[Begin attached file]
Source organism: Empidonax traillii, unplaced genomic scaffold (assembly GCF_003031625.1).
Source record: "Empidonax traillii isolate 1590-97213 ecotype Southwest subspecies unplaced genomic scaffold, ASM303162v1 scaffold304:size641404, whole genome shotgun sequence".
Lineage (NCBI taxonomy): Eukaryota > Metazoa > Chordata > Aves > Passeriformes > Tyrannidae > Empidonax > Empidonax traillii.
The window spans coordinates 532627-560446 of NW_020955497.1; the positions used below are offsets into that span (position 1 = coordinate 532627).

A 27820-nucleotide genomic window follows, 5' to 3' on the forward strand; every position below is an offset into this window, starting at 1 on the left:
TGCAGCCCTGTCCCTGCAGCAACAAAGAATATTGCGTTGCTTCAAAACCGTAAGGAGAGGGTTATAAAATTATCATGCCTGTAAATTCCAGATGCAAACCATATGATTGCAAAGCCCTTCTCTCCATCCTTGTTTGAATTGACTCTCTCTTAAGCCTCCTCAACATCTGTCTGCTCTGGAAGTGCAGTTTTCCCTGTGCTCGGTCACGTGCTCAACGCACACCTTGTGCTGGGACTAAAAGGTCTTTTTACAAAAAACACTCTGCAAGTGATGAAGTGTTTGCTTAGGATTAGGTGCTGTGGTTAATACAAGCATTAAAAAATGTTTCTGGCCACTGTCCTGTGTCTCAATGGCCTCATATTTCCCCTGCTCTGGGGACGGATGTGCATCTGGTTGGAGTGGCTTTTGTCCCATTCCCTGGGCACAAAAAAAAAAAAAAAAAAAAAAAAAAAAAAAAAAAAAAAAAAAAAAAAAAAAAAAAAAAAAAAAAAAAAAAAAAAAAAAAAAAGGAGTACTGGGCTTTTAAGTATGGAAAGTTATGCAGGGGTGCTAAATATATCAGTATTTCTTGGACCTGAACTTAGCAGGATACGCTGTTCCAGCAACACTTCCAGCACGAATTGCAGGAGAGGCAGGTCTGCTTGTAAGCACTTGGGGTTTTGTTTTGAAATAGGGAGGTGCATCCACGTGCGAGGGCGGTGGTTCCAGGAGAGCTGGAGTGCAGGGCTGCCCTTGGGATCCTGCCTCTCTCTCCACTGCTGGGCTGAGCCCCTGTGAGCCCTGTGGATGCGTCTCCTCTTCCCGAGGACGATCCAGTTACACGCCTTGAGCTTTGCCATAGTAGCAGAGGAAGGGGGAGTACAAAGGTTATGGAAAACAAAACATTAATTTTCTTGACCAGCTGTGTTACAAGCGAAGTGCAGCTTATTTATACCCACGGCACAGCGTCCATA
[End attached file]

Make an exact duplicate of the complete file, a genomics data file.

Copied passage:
Source organism: Empidonax traillii, unplaced genomic scaffold (assembly GCF_003031625.1).
Source record: "Empidonax traillii isolate 1590-97213 ecotype Southwest subspecies unplaced genomic scaffold, ASM303162v1 scaffold304:size641404, whole genome shotgun sequence".
Lineage (NCBI taxonomy): Eukaryota > Metazoa > Chordata > Aves > Passeriformes > Tyrannidae > Empidonax > Empidonax traillii.
The window spans coordinates 532627-560446 of NW_020955497.1; the positions used below are offsets into that span (position 1 = coordinate 532627).

A 27820-nucleotide genomic window follows, 5' to 3' on the forward strand; every position below is an offset into this window, starting at 1 on the left:
TGCAGCCCTGTCCCTGCAGCAACAAAGAATATTGCGTTGCTTCAAAACCGTAAGGAGAGGGTTATAAAATTATCATGCCTGTAAATTCCAGATGCAAACCATATGATTGCAAAGCCCTTCTCTCCATCCTTGTTTGAATTGACTCTCTCTTAAGCCTCCTCAACATCTGTCTGCTCTGGAAGTGCAGTTTTCCCTGTGCTCGGTCACGTGCTCAACGCACACCTTGTGCTGGGACTAAAAGGTCTTTTTACAAAAAACACTCTGCAAGTGATGAAGTGTTTGCTTAGGATTAGGTGCTGTGGTTAATACAAGCATTAAAAAATGTTTCTGGCCACTGTCCTGTGTCTCAATGGCCTCATATTTCCCCTGCTCTGGGGACGGATGTGCATCTGGTTGGAGTGGCTTTTGTCCCATTCCCTGGGCACAAAAAAAAAAAAAAAAAAAAAAAAAAAAAAAAAAAAAAAAAAAAAAAAAAAAAAAAAAAAAAAAAAAAAAAAAAAAAAAAAAAGGAGTACTGGGCTTTTAAGTATGGAAAGTTATGCAGGGGTGCTAAATATATCAGTATTTCTTGGACCTGAACTTAGCAGGATACGCTGTTCCAGCAACACTTCCAGCACGAATTGCAGGAGAGGCAGGTCTGCTTGTAAGCACTTGGGGTTTTGTTTTGAAATAGGGAGGTGCATCCACGTGCGAGGGCGGTGGTTCCAGGAGAGCTGGAGTGCAGGGCTGCCCTTGGGATCCTGCCTCTCTCTCCACTGCTGGGCTGAGCCCCTGTGAGCCCTGTGGATGCGTCTCCTCTTCCCGAGGACGATCCAGTTACACGCCTTGAGCTTTGCCATAGTAGCAGAGGAAGGGGGAGTACAAAGGTTATGGAAAACAAAACATTAATTTTCTTGACCAGCTGTGTTACAAGCGAAGTGCAGCTTATTTATACCCACGGCACAGCGTCCATA